Story by Angus Hall, Adapted by Brian Hayles
Directed by Raymond Menmuir
Adam Crosse (Robert Lang) finds his life turned upside down when he discovers his wife Lydia is having an affair. Lydia (Lynn Farleigh) is unrepentant and tells Adam that she’s not prepared to give her lover up – as he satisfies her in a way that Adam never could.
But she sees no reason for a divorce and believes that everything can carry on pretty much as before. Her infidelity is the last straw for the mild-mannered Adam though and he brutally murders her. He then puts his experience as a journalist to good use in order to produce the perfect alibi by creating an imaginary person called Quilter to take the blame.
Everything seems to be fine at first, Adam plays the bereaved husband very well and the police seem to be satisfied. But then Quilter turns up ……
The only episode from the fourth series to be adapted from an existing story, Deathday was written by Angus Hall and dramatised by Brian Hayles. It starred Robert Lang, who was one of those actors whose face and voice were instantly recognisable (even if their name might have been more of a mystery).
Rarely the leading actor in a production, he built a career out of well-played character roles. Deathday allowed him the chance to tackle a meaty role and he certainly didn’t disappoint. At first, the story seems like a very conventional murder mystery story as we know that Adam has murdered his wife, so the question seems to be whether or not he’ll be found out.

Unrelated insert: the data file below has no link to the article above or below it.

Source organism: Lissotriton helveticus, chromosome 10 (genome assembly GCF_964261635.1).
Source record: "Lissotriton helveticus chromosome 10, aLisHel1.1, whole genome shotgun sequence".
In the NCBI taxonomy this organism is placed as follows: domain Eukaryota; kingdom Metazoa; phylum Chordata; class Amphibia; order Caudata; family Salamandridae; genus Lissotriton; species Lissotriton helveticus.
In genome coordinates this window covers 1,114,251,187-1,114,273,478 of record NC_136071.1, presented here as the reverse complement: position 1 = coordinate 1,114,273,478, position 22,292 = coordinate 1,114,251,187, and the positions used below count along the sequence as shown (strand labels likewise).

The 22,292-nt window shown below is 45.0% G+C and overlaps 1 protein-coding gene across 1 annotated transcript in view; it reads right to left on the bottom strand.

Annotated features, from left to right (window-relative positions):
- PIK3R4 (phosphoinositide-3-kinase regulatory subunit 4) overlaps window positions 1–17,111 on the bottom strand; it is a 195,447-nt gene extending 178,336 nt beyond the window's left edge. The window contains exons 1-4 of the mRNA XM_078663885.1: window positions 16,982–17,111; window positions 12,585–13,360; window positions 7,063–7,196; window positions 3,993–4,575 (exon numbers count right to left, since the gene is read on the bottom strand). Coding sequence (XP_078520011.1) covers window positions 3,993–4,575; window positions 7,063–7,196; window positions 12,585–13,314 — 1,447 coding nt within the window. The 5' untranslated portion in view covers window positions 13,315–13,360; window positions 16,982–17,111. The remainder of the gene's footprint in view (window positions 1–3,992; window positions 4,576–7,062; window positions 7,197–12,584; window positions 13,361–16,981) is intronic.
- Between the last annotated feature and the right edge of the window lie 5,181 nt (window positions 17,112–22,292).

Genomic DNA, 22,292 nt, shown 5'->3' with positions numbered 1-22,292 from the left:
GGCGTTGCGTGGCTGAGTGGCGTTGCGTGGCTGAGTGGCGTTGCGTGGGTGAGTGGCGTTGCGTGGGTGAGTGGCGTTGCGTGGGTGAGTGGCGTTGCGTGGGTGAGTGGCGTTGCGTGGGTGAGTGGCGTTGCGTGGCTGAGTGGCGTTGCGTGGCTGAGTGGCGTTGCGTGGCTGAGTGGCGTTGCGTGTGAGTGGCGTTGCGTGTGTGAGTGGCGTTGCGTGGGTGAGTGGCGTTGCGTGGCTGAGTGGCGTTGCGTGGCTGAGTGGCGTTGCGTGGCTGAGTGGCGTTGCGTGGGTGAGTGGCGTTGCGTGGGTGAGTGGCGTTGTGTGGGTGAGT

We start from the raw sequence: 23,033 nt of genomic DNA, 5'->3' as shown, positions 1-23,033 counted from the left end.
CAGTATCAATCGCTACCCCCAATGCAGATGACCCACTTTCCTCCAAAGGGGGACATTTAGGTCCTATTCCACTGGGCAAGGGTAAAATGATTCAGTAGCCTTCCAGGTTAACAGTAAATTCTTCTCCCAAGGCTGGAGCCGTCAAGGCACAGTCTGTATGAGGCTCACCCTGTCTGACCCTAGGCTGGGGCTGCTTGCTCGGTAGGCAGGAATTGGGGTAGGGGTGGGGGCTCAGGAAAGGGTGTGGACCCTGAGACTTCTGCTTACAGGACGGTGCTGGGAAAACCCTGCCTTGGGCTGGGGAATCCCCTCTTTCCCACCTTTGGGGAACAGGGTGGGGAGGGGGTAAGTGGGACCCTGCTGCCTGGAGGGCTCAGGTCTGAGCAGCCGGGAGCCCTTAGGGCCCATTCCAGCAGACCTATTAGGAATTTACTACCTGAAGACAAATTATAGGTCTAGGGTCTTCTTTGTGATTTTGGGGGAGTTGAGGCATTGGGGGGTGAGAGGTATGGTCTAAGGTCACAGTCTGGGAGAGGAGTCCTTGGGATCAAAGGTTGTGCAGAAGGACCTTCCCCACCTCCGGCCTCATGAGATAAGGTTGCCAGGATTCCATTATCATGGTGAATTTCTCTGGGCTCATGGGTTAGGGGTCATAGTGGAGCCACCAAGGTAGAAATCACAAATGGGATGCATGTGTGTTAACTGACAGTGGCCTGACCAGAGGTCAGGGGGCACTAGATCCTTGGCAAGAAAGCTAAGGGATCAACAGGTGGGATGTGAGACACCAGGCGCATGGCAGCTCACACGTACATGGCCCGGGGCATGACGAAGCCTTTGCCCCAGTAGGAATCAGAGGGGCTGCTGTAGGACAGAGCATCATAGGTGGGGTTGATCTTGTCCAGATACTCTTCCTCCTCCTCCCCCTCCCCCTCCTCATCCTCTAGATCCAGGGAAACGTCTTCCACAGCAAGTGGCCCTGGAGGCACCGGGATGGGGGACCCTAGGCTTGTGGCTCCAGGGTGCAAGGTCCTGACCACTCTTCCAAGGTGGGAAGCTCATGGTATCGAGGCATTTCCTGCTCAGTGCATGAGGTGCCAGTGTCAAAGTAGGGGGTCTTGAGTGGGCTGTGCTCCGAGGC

But as this is OOTU, there has to be some sort of weird twist – and this happens when Quilter (John Ronane) appears. He’s someone who was created by Adam to take the blame for his wife’s murder, so how can he be here? Further disorientating sequences (bizarre shots of naked secretaries at a weird approximation of Adam’s office) help to accentuate the feeling that he’s losing his grip on reality.
Although she only has a small part, Lynn Farleigh is perfect as Adam’s coldly practical wife who can see nothing wrong with cuckolding him. John Ronane was an actor I was primarily aware of from Strangers, where he played a very conventional character. Ronane is certainly not conventional here – his performance isn’t subtle, but it fits the mood of the story as events begin to run away from Adam. Susan Glanville (as Joanne) is also effective as a woman that the newly liberated Adam picks up. But she’s simply another step in his eventual downfall.
Deathday is a strong story, which although far removed from the SF tales which dominated the first three series, has a memorable plot and a satisfying climax.
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